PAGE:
Believe it or not, there are more U.S. citizens who die from influenza each year than die in passenger car/truck crashes: about 36,000 versus slightly more than 32,000.
Why the comparison? Because many of the deaths in both scenarios could have been prevented. The National Highway Transportation Safety Administration documented that nearly two-thirds of those killed in passenger car/truck crashes in 2002 weren't wearing their seat belts, while the Centers for Disease Control (CDC) determined flu shots prevent influenza in about 70 to 90 percent of healthy persons younger than age 65 years-which essentially constitutes the workforce of America. Among elderly nursing home residents, the flu shot can be 50 to 60 percent effective in preventing hospitalization or pneumonia and 80 percent effective in preventing death from flu.
An estimated 10 to 20 percent of U.S. residents get the flu each year. Symptoms of influenza can be severe and can last for two weeks. If you apply even the low end of the percentage range to your company's workforce and figure only five workdays lost, that estimate of potentially lost "man-hours" could be significant.
We, in health care, don't have a very good track record of getting the flu shots ourselves. Across the country in 2003, about 36 percent of those involved in patient care were immunized. While the six hospitals of OSF HealthCare were better than the national average, we've made an organization-wide commitment to immunize as many of our employees, volunteers, and physicians as possible prior to this year's flu season. The theme of our campaign is "Protect those we serve, our families and ourselves."
Who should get the flu vaccine? The federal CDC recommends an annual flu shot for all children six months to 23 months of age, household contacts and out-of-home caretakers of infants up to 23 months, people 50 years or older, residents of long-term care facilities, people with long-term health problems or metabolic diseases, people with weakened immune systems, people on long-term aspirin therapy, and women who'll likely be pregnant during influenza season. In addition, physicians, nurses, family members, or anyone else coming in close contact with people at risk of serious influenza should be immunized, as should anyone else who wants to reduce the chance of catching influenza.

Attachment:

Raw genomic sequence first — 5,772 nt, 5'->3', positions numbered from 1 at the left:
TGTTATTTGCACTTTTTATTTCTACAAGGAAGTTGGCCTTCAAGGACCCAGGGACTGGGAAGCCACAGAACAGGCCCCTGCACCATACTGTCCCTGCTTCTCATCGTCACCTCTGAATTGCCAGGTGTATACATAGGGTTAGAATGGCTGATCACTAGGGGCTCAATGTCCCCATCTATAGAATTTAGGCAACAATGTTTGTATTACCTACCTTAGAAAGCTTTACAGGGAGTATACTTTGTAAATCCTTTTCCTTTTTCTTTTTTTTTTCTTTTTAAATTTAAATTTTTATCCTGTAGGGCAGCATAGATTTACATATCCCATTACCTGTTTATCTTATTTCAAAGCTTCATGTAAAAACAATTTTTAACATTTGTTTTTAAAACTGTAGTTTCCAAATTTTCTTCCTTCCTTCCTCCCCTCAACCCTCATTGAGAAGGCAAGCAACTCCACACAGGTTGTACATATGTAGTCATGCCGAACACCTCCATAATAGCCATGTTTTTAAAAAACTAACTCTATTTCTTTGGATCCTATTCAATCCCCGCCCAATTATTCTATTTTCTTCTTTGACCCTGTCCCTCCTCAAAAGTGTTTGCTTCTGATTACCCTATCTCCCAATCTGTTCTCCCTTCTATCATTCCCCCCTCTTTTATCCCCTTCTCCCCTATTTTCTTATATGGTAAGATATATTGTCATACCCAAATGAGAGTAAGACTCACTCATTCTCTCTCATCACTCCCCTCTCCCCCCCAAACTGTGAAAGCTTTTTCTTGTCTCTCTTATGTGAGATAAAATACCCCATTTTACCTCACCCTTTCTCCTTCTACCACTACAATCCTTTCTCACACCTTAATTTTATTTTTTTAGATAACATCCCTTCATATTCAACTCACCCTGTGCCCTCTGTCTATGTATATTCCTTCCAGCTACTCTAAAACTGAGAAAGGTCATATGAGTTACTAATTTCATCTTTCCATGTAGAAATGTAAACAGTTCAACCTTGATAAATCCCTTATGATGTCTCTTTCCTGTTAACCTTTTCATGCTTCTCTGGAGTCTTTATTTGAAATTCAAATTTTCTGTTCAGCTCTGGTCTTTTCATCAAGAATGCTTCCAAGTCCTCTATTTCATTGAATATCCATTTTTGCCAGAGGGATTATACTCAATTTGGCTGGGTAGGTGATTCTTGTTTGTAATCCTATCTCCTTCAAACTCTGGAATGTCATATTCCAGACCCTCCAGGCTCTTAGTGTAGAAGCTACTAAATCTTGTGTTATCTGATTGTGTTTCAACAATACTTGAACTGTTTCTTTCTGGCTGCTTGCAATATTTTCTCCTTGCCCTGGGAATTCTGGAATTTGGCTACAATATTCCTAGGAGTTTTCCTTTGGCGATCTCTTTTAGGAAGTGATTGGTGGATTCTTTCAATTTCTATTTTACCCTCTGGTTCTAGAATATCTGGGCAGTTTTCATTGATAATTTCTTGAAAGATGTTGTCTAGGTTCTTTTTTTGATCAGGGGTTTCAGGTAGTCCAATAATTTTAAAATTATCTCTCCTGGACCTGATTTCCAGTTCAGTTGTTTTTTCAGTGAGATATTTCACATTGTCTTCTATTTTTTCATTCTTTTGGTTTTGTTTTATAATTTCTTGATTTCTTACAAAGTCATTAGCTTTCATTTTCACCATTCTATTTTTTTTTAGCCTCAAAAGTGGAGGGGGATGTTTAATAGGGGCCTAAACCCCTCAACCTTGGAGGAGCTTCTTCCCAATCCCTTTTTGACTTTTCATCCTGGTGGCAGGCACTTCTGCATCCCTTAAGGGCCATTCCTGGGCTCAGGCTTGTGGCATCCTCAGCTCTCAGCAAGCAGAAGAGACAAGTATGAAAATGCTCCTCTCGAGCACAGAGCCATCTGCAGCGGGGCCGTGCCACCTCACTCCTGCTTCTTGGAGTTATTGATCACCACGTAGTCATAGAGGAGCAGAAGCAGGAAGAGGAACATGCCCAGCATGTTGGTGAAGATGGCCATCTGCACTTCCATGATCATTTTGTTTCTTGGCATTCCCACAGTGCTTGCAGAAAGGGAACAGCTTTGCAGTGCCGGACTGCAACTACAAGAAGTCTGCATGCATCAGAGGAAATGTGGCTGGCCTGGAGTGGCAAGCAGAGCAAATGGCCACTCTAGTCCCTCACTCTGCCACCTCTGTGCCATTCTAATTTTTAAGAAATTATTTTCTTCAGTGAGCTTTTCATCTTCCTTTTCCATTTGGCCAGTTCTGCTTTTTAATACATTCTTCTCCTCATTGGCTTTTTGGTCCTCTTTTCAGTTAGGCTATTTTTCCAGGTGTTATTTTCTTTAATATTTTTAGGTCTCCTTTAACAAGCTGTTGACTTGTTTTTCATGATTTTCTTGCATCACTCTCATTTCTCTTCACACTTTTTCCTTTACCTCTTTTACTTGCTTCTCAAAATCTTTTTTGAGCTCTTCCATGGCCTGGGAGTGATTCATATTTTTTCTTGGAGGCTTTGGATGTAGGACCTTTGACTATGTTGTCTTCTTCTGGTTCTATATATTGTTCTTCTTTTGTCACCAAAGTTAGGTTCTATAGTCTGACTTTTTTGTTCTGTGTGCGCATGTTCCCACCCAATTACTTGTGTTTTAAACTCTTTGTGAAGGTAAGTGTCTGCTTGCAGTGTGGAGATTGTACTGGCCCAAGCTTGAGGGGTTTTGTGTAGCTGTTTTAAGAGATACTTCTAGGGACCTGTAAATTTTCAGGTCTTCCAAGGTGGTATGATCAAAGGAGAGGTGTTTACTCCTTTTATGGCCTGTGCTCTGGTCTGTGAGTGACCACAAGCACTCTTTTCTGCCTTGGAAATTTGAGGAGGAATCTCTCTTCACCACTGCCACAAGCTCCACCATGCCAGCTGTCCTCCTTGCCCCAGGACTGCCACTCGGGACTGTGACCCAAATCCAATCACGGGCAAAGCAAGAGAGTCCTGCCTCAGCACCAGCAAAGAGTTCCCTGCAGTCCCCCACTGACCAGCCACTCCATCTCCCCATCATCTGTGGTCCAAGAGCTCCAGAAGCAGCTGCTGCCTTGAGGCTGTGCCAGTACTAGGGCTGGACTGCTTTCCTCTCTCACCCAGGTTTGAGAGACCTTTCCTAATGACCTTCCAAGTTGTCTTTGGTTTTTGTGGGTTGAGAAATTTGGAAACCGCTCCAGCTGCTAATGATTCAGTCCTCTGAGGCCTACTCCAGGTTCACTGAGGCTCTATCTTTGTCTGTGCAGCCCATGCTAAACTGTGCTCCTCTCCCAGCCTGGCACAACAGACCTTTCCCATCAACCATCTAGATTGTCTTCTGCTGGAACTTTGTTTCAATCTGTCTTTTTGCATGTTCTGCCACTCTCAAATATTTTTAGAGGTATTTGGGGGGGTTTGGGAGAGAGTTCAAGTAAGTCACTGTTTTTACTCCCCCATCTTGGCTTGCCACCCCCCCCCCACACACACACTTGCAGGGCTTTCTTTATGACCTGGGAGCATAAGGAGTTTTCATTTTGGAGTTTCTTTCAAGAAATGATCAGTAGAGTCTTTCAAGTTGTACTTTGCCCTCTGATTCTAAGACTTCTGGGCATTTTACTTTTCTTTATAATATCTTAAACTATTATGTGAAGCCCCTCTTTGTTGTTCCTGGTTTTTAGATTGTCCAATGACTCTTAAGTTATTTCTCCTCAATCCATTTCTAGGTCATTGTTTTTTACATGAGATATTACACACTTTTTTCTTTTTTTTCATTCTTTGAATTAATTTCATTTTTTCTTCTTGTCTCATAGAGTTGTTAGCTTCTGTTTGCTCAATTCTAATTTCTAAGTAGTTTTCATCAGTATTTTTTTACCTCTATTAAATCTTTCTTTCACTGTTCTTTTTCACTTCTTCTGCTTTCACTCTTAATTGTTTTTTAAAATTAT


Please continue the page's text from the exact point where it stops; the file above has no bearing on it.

There will be no shortage of flu vaccine this year; the two major manufacturers have produced 20 million more doses, bringing their combined total available to 100 million doses. The vaccine is safe. The risk of a serious complication from the vaccine is many times smaller than the risk of getting influenza and suffering a serious or fatal outcome. For a young healthy adult, that later risk is small. Seeing a healthy young woman die in 48 hours, leaving a six-week-old baby motherless, changed my idea about the risk-benefit ratio. I've been getting the immunization every year now to avoid transmitting influenza to my loved ones. Having crossed the age threshold several years ago, it's also getting harder to deny I'm bullet proof. Severe flu might just be more than I could handle at my age.
To facilitate the employees of your organization getting flu shots, contact your occupational health provider, your health insurance carrier, or your public health department. The small up-front costs of the flu shots easily will be offset by less sick time used by your employees. It's important to note that influenza is a very contagious respiratory illness caused by influenza viruses. The main way influenza viruses are spread is from person to person in respiratory droplets of coughs and sneezes. So strongly encourage all of your employees to get a flu shot-and their family members as well. IBI